Association, of which there is only a seven-page English language summary and there are not enough details in the summary to evaluate the quality of analyses.
Two of the milk composition studies were carried out in New Zealand. Wells et al. (2004) compared milk from six Freisen clones to milk from the non-clone donor and found statistically significant differences in bovine serum albumin and levels of linolenic and linoleic acid. However, the authors concluded that the levels of these nutrients were within the normal range for the breed and so considered the differences not to be meaningful. The same lead author later published a paper a year later that included the six Freisen clones from Wells et al. (2004) and three more Freisen clones and compared the levels of various vitamins, minerals, and amino acids in the milk of these clones to five comparator animals and found no statistically significant differences (Wells, 2005). However, no information is given on the comparator animals, so we don’t know how they were chosen or whether they were kept under the same husbandry conditions and fed the same diets as the clones.
For the bovine meat composition data, FDA looked at only two published studies that involved only 5 cloned (e.g. SCNT) Japanese Black beef cattle. Tian et al. (2004) did a controlled study but it involved only 2 cloned bulls. Interestingly, there were four surviving “apparently normal” cloned bulls, but only 2 of them were used for the study with no discussion as to how those two bulls were chosen. There were two sets of controls: genetically-matched comparator bulls produced using semen of the son of the donor bull and fed the same diet as the clones, and breed-matched bulls which were simply Japanese Black beef cattle of the same age as the clones. Out of the many variables measured, there were 12 where the clones and genetic comparators showed statistically significant differences. For 10 out of 12 of these significant measurements, the clones were higher than either the genetic or breed comparators. The authors considered the differences to be the result of the superior genetics of the donor animal. Takahashi and Ito (2004) looked at the caracass characteristics of a Japanese Black beef cow, but the study involved only a single SCNT clone that was sampled at 28 months of age, so no statistical analysis could be performed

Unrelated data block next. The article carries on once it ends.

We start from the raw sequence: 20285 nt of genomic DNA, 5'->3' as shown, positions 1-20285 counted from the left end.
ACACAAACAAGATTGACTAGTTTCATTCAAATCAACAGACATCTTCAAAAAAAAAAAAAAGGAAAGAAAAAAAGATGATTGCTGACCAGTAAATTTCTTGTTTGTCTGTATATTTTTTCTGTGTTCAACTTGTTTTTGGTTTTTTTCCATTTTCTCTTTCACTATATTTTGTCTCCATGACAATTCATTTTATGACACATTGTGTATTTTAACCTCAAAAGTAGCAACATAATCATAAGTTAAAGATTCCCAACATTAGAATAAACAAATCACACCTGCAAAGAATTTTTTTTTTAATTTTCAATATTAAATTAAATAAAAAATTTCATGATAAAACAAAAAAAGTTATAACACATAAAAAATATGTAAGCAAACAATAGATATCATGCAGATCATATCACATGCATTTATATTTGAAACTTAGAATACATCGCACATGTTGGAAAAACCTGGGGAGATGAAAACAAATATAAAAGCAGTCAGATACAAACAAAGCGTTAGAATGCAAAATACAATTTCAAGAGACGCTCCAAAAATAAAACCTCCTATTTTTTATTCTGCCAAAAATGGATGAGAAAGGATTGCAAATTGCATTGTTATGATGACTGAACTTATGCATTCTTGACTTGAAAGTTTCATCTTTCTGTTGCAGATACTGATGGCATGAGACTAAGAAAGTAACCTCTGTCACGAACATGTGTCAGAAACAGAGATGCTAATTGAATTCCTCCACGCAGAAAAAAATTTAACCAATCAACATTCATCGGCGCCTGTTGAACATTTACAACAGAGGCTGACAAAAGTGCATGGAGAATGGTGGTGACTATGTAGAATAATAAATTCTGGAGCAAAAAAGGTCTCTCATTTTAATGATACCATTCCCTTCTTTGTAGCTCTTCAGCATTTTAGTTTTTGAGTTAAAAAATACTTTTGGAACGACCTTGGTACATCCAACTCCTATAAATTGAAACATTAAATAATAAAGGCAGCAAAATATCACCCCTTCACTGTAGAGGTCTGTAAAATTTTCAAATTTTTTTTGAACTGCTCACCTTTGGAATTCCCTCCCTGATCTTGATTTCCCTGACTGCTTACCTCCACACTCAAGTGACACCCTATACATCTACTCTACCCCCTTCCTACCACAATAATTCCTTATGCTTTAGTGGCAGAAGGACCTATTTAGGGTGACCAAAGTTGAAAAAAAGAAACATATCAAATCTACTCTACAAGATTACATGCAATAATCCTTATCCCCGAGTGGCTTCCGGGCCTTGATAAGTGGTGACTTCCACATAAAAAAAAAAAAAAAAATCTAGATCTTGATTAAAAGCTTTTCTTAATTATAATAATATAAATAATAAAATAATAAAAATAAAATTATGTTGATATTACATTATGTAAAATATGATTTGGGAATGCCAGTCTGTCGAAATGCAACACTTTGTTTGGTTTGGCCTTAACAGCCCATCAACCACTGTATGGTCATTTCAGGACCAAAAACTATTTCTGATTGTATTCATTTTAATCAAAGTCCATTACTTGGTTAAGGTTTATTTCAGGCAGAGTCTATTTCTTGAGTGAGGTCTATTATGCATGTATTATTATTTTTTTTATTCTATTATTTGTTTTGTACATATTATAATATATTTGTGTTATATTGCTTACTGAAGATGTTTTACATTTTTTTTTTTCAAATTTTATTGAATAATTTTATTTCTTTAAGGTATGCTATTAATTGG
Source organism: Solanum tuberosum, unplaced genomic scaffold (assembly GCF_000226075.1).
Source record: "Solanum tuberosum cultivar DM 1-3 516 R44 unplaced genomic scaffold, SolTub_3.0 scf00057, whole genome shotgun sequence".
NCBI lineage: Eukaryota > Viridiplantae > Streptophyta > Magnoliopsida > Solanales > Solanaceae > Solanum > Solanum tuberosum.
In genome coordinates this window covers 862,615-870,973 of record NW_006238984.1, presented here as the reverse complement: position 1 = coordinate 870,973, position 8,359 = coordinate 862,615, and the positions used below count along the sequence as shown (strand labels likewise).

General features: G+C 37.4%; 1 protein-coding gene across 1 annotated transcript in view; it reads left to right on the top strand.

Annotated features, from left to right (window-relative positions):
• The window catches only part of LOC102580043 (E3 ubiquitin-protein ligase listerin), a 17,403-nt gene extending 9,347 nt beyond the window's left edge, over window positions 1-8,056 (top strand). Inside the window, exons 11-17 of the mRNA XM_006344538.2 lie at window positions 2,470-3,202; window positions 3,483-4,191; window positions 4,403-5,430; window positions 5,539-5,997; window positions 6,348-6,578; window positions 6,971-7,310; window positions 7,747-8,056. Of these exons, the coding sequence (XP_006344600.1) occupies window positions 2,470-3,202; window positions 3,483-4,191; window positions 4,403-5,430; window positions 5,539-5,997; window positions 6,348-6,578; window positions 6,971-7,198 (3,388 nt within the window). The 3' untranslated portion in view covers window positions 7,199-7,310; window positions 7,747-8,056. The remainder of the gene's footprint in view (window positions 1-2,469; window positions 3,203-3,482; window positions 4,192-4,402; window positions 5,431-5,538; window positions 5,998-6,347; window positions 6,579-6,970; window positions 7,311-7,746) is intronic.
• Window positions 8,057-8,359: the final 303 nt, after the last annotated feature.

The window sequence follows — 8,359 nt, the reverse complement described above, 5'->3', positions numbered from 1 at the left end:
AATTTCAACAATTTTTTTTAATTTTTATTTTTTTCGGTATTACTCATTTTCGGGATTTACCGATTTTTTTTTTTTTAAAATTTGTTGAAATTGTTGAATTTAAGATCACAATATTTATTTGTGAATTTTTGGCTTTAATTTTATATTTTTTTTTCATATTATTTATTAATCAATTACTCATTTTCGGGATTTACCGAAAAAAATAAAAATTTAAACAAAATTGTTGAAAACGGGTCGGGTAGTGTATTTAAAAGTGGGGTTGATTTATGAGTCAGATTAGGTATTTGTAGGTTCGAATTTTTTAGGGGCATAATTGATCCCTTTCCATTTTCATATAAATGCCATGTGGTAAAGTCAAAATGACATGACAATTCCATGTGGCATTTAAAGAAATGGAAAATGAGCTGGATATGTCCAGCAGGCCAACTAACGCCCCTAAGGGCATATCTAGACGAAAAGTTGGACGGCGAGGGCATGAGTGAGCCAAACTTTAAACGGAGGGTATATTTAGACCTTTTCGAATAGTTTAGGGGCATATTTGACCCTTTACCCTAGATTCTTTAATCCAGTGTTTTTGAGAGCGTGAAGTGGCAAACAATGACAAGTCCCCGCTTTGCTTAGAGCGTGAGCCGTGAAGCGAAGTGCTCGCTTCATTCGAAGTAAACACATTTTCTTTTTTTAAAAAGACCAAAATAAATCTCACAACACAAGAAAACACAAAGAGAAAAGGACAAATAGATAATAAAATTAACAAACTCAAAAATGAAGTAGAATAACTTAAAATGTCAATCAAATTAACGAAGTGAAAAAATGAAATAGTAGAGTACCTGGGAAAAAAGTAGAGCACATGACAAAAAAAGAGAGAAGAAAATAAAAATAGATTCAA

In addition to the two published studies, FDA also looked at meat composition data on 11 cloned cattle and 11 comparators supplied by a private company, Cyagra. This industry study found “no biologically significant differences” in the meat composition data between clones and comparators. However, the study is poorly designed, with animals of widely differing ages being compared, which makes it virtually impossible to find statistically significant differences. Rather than compare animals of roughly the same age reared under the same conditions, Cyagra used six females clones aged 15 to 43 months and five male clones aged 12 to 17 months. The eleven comparator cattle were simple “over 12 months of age.” It is not surprising that such a poorly designed study found “no biologically significant differences.”